Oxwich

Oxwich Bay is the second largest beach on the Gower Peninsula (Rhossili taking the accolade of being the first) and is one of the most popular during summer months; in fact, Oxwich bay receives around 250,000 visitors per annum, 8,000 of these being students studying the diverse habitats! 

In 1911, the beach gained fame for hosting the first aeroplane flight in Wales , accomplished by Mr E. Sutton in his Bleriot Monoplane.

In March 1940, further attention was rained upon the bay with the discovery of what was, at that time, believed to be the skeleton of a Pterodactyl amongst the local sand dunes. This later turned out to be the remains of a crocodile, probably buried here by a touring circus that used to visit the area.

Oxwich Bay is backed by a combination of sand dunes, salt marsh, woodland and cliffs, themselves backed by the imposing Old Red Sandstone hill of Cefn Bryn - the backbone of Gower.

Oxwich National Nature Reserve

Oxwich is an area of national importance for flora and fauna and was officially recognised as such in 1963 when the Nature Conservancy Council (now the CCW - Countryside Council for Wales) leased all 700 acres from the Penrice Estate making it a National Nature Reserve.

The area is a naturalist's haven, containing a variety of flora and fauna rarely found in the U.K and is now managed by the CCW for the protection of its wildlife and its geological features. Unfortunately, one species was completely eradicated by the wreck of an oil tanker in 1945, its spillage ridding the area entirely of the cockles that used to be gathered daily from the shore here.  

In all, the reserve consists of habitats as diverse as freshwater lakes, swamps, freshwater marshes, salt marshes, dunes, cliffs and woodland; and is home to over 600 species of flowering plants!

Oxwich Bay

Oxwich Marsh

The freshwater marsh is considered rare in western Britain because of its proximity to the sea.

Originally it was a salt marsh but in 1770, Thomas Mansel Talbot, the then owner of Penrice Estate, built an 8 feet high sea wall from the dunes to the north preventing the sea from encroaching the marsh. He then excavated a meandering ornamental lake running the length of the marsh and an extensive ditch system to drain away the freshwater flowing into the marsh from the numerous small streams and springs along the old cliff-line.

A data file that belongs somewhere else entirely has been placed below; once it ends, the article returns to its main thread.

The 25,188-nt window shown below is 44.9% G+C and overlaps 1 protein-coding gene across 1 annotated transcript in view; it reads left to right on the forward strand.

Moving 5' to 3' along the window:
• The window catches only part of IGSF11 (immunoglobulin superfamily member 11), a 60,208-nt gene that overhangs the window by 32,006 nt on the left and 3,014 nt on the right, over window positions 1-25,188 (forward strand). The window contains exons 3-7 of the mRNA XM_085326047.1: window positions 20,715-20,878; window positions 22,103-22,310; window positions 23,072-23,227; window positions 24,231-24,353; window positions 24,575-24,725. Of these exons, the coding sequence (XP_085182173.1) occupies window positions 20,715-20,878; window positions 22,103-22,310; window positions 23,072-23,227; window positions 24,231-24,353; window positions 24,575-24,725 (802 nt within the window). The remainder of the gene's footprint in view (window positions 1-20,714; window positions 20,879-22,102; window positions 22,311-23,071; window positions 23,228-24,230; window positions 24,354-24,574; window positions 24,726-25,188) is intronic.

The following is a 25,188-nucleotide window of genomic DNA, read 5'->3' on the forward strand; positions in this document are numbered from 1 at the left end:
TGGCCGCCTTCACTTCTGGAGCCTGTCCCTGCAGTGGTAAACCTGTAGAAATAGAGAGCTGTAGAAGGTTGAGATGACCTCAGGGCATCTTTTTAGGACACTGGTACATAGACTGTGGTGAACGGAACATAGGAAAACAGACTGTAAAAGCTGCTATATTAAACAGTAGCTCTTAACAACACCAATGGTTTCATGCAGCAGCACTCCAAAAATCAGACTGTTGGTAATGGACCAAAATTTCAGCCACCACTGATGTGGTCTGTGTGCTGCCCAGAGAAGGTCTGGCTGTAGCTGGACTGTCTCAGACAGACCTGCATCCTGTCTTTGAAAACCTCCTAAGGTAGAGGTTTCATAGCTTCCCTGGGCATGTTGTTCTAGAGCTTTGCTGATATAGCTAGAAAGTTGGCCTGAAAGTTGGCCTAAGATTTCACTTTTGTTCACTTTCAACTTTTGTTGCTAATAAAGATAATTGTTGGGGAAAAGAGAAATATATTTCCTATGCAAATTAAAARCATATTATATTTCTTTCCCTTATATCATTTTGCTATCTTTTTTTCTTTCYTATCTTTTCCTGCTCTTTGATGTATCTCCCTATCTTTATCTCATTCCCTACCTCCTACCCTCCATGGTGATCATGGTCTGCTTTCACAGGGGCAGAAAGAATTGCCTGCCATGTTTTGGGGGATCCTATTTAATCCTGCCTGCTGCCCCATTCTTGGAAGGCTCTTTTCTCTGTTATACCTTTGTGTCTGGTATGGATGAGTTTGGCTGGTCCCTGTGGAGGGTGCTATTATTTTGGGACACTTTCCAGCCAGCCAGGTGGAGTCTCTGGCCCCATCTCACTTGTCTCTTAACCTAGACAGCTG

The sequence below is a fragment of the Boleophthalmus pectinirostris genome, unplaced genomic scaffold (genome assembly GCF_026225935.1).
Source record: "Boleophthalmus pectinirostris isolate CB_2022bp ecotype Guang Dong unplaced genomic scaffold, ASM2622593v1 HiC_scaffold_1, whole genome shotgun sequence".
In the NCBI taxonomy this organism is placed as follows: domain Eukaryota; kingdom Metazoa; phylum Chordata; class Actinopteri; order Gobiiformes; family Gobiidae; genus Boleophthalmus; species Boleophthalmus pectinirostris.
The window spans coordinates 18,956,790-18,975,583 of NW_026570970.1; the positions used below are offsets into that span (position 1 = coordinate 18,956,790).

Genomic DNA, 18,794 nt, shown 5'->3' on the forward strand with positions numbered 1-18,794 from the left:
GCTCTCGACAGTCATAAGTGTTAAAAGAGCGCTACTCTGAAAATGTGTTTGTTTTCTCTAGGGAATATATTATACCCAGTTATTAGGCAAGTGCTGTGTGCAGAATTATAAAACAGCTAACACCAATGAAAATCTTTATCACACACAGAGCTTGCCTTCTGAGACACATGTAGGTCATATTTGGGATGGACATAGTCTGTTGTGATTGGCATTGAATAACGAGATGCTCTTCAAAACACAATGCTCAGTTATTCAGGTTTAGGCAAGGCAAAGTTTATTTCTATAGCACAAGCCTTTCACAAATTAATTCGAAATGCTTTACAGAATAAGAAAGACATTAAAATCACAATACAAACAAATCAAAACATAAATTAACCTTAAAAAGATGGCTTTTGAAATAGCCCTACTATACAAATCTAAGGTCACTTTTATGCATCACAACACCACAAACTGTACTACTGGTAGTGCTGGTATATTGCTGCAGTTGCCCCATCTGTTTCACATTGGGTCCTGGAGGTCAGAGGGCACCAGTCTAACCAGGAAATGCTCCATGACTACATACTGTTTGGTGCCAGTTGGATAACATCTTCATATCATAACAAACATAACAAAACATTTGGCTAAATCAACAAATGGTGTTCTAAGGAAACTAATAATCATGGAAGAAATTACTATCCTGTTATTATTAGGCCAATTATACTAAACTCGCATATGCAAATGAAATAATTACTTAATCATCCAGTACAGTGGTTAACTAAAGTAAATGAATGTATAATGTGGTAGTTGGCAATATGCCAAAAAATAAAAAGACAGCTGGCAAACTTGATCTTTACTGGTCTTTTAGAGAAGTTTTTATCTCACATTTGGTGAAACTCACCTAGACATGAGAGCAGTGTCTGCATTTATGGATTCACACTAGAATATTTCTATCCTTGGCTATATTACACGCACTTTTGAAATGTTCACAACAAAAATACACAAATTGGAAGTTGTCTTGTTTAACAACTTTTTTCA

The land was gradually converted to rough pasture, dissected by drainage channels. The farming principle worked well, improving 200 acres of grazing land for sheep and cattle. However, maintenance of the drainage system, needed to ensure the pasture land did not flood, was neglected sometime before the Second World War and as a result the grazing animals had to be removed due to the rising water levels flooding the area. This in turn allowed aquatic plants such as common reed, yellow iris, and bulrush to gain control. 

Oxwich Dunes

Prior to the area becoming an NNR, the sand dunes were extremely eroded. Often villagers needed to dig their way through 'sand drifts' which regularly blocked the road and a local botanist described the northern part of the dunes as "a sandy waste devoid of vegetation". This was partly due to army manoeuvres (the dunes had been used by the RAF and the American army during WWII) and general neglect. 

One of the jobs of the Countryside Council for Wales has been to maintain, contain and repair the dune system. A method used by conservancy volunteer groups and the CCW to hold the sand together, is planting marram grass. This is a deep-rooted plant which helps to stabilise and 'fix' the dunes.

Another method used is the creation of footpaths for visitors to follow. It is important that visitors are made aware that walking over sand dunes and not keeping to the footpaths will significantly damage the dunes having far-reaching implications for this and the other habitats in Oxwich.

Oxwich village

The woodland areas of Oxwich were, at one time, quarried for limestone and exported, using Oxwich bay as a small port. The fine cottages that once housed the local quarry men, the medieval church and Tudor castle are the dominating buildings in this small hamlet. One cottage in particular has gained fame for being the place the Founder Methodist Minister, John Wesley once stayed in 1764. He was so impressed with Oxwich that he returned again in later years and wrote of Gower as a whole in his Journal:

Gower is a large tract of land, bounded by Brecknockshire on the north-east, the sea on the south-west, and rivers on the other side. Here all the people talk English, and are in general the most plain, loving people in Wales. It is, therefore, no wonder that they receive 'the word with all readiness of mind'.

- John Wesley.

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